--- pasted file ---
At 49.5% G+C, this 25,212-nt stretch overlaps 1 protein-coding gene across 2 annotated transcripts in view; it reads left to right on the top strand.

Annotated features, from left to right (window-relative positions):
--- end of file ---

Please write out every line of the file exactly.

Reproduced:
At 49.5% G+C, this 25,212-nt stretch overlaps 1 protein-coding gene across 2 annotated transcripts in view; it reads left to right on the top strand.

Annotated features, from left to right (window-relative positions):